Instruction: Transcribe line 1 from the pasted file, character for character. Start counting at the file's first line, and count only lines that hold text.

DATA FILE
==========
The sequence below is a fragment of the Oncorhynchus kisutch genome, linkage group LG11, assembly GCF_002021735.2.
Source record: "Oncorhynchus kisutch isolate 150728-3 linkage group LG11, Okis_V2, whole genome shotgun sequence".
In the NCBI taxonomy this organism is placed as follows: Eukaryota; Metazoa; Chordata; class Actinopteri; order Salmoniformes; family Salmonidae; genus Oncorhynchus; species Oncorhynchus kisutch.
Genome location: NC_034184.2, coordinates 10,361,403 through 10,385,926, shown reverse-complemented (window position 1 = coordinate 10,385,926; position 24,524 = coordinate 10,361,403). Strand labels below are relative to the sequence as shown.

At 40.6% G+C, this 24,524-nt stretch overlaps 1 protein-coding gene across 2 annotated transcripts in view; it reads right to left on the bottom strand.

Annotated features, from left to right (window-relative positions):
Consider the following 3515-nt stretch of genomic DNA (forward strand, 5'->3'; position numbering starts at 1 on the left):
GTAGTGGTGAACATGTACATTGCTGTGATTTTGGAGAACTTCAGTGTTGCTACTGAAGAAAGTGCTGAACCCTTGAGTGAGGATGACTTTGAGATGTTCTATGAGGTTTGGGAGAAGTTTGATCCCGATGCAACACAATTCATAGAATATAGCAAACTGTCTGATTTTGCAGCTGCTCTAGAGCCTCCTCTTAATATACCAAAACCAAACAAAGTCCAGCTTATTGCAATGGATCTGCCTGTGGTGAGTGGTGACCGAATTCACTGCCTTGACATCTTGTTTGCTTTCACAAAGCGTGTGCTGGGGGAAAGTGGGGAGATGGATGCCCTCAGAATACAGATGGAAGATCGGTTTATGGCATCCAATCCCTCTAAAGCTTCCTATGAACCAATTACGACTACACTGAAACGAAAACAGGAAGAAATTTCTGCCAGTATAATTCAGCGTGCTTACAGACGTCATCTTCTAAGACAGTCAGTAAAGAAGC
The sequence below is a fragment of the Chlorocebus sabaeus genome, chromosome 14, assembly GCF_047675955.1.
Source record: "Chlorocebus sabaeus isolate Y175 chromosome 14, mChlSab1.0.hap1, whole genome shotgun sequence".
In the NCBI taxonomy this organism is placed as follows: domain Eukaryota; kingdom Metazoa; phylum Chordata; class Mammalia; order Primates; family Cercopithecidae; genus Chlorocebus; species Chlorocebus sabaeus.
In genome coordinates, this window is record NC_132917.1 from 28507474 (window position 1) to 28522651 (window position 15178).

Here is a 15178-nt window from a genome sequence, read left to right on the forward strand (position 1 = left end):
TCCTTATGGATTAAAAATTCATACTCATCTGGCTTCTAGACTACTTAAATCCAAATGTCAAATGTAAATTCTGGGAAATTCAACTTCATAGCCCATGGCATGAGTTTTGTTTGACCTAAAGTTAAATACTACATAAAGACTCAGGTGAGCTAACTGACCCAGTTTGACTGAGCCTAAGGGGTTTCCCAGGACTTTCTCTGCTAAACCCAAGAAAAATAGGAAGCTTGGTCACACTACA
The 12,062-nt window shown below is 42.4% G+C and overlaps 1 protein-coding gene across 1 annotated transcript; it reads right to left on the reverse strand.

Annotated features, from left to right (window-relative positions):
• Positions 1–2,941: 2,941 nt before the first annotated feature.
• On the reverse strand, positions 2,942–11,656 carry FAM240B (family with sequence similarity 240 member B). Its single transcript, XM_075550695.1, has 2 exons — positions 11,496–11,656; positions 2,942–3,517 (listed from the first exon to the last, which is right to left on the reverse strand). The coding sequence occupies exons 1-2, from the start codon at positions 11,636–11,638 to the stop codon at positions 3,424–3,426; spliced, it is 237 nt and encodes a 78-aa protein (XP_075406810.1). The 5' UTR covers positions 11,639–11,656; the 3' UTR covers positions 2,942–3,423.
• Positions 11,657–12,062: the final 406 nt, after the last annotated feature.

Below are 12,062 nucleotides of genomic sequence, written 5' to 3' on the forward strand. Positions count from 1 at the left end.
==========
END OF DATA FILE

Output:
The sequence below is a fragment of the Oncorhynchus kisutch genome, linkage group LG11, assembly GCF_002021735.2.